OMG! What a Vine!! I have no idea how to text a message but people younger than me says this means for Oh My God and omg, this perennial dying to the ground each year vine with white flowers in late summer eats Golden Hops for lunch. Expect 20' of blazing color.
Fantastic little plant from South Africa which used to be Aster natalensis but is now in the genus Felicia. We got this from a Scottish alpine nursery in Scotland and know of a rock gardener in northern Norway who raves about it. Tight clumps with blue flowers with a yellow button in June-July. Very hardy. First introduction to the US.
This is a hybrid named by Sean Hogan which was found at the Ruth Bancroft gardens and is a suspected cross between the creeping Ficus pumila and the big edible fig, Ficus carica. It does seem to be perfectly intermediate. A rambler/scrambler for a sunny spot good for winding through shrubs. Zone 8, tiny figs.
Leave it to Sean Hogan to make selections of a species that hardly anyone grows or knows. Thanks to him, we grow it and are on a steep learning curve. This has silvery leaves nicely lobed and revels in heat and will take dry conditions perfectly which only increases its hardiness. Thriving in Portland. This can produce small edible fruit. Deciduous by the way.
Steve Hootman saw this growing and established in a Pennsylvania garden and with a puzzled "What the hell?", immediately took cuttings. This evergreen groundcover Ficus is most often grown as a houseplant but this Pennsylvania selection should do well in the PNW. Will cling to walls or rocks.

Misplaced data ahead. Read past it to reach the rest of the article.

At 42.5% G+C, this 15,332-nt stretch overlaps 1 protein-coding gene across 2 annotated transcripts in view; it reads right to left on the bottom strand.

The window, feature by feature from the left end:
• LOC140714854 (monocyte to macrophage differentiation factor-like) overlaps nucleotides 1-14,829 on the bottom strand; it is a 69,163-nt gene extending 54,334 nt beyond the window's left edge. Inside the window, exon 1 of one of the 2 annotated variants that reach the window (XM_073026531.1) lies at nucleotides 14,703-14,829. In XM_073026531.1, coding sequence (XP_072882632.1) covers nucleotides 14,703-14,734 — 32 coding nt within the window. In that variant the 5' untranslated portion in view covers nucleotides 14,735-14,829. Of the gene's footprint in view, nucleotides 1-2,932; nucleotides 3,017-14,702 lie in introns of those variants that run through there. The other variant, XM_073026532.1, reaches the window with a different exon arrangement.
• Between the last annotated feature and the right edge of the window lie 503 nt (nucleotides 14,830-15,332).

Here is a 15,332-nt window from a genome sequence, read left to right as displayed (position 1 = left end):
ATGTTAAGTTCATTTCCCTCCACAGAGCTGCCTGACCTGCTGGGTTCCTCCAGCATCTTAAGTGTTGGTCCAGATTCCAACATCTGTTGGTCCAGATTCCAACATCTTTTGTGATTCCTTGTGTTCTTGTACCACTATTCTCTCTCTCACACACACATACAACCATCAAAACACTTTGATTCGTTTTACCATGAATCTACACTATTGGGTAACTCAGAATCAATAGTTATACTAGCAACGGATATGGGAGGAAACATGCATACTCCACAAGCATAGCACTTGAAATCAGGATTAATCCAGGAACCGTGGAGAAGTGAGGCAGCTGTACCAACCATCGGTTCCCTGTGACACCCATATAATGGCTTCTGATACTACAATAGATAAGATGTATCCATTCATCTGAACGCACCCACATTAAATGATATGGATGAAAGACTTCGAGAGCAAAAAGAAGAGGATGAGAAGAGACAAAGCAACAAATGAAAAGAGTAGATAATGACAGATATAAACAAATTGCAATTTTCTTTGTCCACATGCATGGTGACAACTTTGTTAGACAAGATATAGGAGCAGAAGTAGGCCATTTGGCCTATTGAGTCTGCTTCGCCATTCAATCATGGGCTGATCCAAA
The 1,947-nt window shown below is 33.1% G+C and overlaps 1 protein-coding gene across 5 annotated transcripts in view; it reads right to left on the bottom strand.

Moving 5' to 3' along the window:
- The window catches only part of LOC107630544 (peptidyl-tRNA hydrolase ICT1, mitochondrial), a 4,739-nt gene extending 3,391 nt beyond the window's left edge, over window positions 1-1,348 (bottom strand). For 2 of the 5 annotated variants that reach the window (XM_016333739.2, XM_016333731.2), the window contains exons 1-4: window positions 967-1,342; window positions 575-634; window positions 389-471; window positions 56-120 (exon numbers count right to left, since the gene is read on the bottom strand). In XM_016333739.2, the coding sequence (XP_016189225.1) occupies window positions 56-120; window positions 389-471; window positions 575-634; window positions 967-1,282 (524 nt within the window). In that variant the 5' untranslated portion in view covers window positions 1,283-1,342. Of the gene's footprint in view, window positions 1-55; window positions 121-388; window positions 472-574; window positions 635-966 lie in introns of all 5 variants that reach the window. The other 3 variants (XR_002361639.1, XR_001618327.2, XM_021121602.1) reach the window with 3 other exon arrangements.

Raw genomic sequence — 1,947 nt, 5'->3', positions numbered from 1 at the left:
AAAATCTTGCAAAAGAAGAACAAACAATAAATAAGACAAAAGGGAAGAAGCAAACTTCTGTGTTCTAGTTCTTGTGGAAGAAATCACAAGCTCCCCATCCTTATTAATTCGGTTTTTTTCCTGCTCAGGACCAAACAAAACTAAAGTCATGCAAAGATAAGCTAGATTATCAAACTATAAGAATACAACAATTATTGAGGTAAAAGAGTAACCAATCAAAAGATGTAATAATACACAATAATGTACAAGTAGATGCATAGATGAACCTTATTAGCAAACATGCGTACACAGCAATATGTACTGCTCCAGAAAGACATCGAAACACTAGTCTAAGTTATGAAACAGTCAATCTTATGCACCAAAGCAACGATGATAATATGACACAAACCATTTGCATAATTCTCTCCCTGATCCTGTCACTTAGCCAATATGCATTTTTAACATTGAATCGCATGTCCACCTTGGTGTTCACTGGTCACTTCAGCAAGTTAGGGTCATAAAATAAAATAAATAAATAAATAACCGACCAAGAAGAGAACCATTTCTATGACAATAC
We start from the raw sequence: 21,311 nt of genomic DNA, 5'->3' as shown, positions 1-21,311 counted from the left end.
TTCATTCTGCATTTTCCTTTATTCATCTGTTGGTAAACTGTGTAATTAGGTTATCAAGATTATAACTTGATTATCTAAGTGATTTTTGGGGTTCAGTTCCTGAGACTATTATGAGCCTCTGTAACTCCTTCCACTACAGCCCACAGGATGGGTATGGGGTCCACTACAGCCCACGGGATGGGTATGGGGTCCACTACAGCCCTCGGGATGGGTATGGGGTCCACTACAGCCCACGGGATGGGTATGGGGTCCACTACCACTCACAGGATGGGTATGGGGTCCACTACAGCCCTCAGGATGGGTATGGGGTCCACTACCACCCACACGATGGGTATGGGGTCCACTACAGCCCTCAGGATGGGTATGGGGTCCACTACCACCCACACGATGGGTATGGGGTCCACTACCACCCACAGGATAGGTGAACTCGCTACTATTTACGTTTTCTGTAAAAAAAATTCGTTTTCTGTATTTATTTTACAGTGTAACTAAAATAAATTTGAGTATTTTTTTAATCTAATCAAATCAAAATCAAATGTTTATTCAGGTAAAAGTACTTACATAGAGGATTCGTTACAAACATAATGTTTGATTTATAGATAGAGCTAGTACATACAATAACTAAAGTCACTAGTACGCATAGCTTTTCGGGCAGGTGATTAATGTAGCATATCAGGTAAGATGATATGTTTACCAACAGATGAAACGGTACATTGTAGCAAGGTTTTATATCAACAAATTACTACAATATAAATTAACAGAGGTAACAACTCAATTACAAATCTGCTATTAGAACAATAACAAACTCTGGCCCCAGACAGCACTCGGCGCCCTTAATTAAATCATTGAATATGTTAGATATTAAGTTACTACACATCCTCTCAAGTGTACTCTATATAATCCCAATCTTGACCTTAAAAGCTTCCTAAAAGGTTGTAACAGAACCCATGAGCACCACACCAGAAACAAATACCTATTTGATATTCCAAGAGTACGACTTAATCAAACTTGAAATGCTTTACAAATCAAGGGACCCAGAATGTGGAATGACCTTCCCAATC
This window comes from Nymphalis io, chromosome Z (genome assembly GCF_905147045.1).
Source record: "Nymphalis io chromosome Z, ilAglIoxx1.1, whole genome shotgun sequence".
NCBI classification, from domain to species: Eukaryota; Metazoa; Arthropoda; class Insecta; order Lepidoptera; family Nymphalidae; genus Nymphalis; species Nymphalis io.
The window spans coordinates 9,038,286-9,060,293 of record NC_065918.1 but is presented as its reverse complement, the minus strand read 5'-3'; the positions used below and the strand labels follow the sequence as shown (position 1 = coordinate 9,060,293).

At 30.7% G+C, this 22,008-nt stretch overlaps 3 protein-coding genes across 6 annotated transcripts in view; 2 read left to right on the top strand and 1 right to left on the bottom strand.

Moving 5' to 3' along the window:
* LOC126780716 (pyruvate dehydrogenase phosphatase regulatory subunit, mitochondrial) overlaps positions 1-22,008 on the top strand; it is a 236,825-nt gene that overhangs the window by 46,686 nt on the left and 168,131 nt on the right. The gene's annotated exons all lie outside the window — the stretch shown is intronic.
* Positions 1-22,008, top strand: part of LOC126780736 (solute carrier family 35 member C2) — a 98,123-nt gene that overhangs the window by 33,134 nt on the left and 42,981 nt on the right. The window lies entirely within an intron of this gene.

Sweet little evergreen groundcover from southern Taiwan where it grows at low to mid elevation in littoral thickets. Then there is the virtual thickets.... Small rounded leaves and yes, there are very small figs but it would take a lot to make figgy pudding. Zone 8 hardy and grows at the Zone 7 Raulston Arboretum in a sheltered spot where it is deciduous in cold winters. Tolerant of shade.
This weird variant of the Alpine Strawberry was discovered by John Tradescant in 1627 near Plymouth in Devon and is often called the Plymouth Strawberry. The white petals of the normal flower have been replaced by green leafy bracts and the fruit follows suit cloaking itself in spiky green appendages. Not a treat for the table but a historical and fun treat for the garden.
A knockout display when it is well established. This is something David Mason at Hedgerows Nursery thought we should have and was he ever right. Dense crowns of foliage subtend numerous 2'+ spikes of white flowers. This is best in a sheltered lightly shaded spot.
Our Northwest native and one you don't have to go any further to find growing wild than in the the remnant Kah Tai prairie at Port Townsend's golf course. Easy to naturalize in a meadow setting or rock garden or just ht e garden bed. This will increase by little offsets and by seed. Speckeled brown and yellow flowers.
A fine hardy hybrid from Deb and Ron Monnier whose nursery, Monnier's Country Gardens in Woodburn, OR closed in 2009. This knockout will keep the memory alive for years to come. Maroon tube and sepals embrace a corolla that is black velvet eggplant in color with an optical texture that is almost 3D. To 3' and hardy in the PNW. Mulch in winter.
This is not a Fuchsia to which one can remain indifferent. A tender species from South America, this is a winter-bloomer with long, thin flowers appearing at leaf fall and then adorning the 3'-5' bare stems. The distinctly softly lavender-pink flowers lack an inner corolla presenting a very pleasing minimalist design aesthetic and the large orange fruit which follow are an unexpectedly discordant delight.